• MBHP for PIC16F877 and PIC18F452 (8 bits processors). The two chips are pin compatible, but the PCB needs a simple change between the two chips
  • MBHP for LPC1769 (32 bits ARM7 processor)
  • MBHP for STM32F407 (32 bits Cortex M4 processor)

When a project needs less I/O than the ones available on a given MBHP, the MIDIBox concept allows to create a simplified PCB dedicated to this project. This is the approach used on Sammich MIDIBox SID [7] and Sammich MIDIBox FM. These two kits contain the original MBHP design, but with a simplified PCB, dedicated to the connection with a SID chip or a YMF262 chip.

In the case of the STM32F407 MBHP, the CPU is mounted on a module used as a daughterboard, made by ST and sold as a development board (called STM32F4 Discovery by ST).[8] The final user does not have to deal with SMD components, the daughterboard being mounted on standard 0.1" connectors[9]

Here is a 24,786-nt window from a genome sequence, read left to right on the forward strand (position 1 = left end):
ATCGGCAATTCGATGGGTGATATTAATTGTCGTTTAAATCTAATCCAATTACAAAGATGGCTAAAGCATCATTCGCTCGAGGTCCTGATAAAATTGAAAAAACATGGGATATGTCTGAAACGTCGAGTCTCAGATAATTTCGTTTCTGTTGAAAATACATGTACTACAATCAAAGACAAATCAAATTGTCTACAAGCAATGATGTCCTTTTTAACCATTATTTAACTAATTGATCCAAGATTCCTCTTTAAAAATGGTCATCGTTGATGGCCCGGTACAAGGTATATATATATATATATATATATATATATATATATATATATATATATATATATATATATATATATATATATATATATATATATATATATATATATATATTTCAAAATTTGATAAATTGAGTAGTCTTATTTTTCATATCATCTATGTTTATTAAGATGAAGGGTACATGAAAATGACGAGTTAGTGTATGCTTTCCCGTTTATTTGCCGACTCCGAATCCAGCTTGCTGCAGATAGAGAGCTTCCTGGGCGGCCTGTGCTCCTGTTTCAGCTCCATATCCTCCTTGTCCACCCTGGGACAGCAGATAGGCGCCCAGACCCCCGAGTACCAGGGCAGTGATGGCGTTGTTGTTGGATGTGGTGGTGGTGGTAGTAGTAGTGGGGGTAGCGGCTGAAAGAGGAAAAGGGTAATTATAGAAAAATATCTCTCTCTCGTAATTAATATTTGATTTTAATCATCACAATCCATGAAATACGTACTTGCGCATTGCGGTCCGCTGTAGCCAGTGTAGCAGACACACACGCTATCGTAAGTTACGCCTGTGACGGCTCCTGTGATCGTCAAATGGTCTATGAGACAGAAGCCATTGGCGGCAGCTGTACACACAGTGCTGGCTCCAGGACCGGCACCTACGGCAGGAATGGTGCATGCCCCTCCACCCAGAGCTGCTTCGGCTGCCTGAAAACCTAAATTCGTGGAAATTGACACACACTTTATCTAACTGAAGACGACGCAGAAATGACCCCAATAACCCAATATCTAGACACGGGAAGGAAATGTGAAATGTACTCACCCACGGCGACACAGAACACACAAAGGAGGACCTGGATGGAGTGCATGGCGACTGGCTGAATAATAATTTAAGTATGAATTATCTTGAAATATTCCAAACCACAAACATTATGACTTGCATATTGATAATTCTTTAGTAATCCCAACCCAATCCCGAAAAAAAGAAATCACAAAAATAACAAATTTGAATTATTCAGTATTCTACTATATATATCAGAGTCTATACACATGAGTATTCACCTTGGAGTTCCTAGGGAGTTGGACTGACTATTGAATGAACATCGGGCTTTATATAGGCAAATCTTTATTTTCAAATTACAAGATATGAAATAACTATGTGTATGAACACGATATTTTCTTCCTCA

Complete solutions[edit]

At this point there are 11 fully documented projects available, as well as a large number of user projects generated by the community. The official projects are as follows:

  • MIDIbox SEQ V3:

16 Track Live Step and Morph Sequencer + advanced Arpeggiator

  • MIDIbox SID V1:

Hardware MIDI-controllable Synthesizer based on the MOS Technology SID (MOS6581) sound chip as shipped with the Commodore 64/128

  • MIDIbox FM V1:

Hardware synthesizer based on the Yamaha YMF262 sound chip (also known as OPL3) for generating the famous FM sounds known from Soundblaster (compatible) soundcards of the early 90s

  • MIDI Merger V1:

Merges two separate MIDI inputs to a single output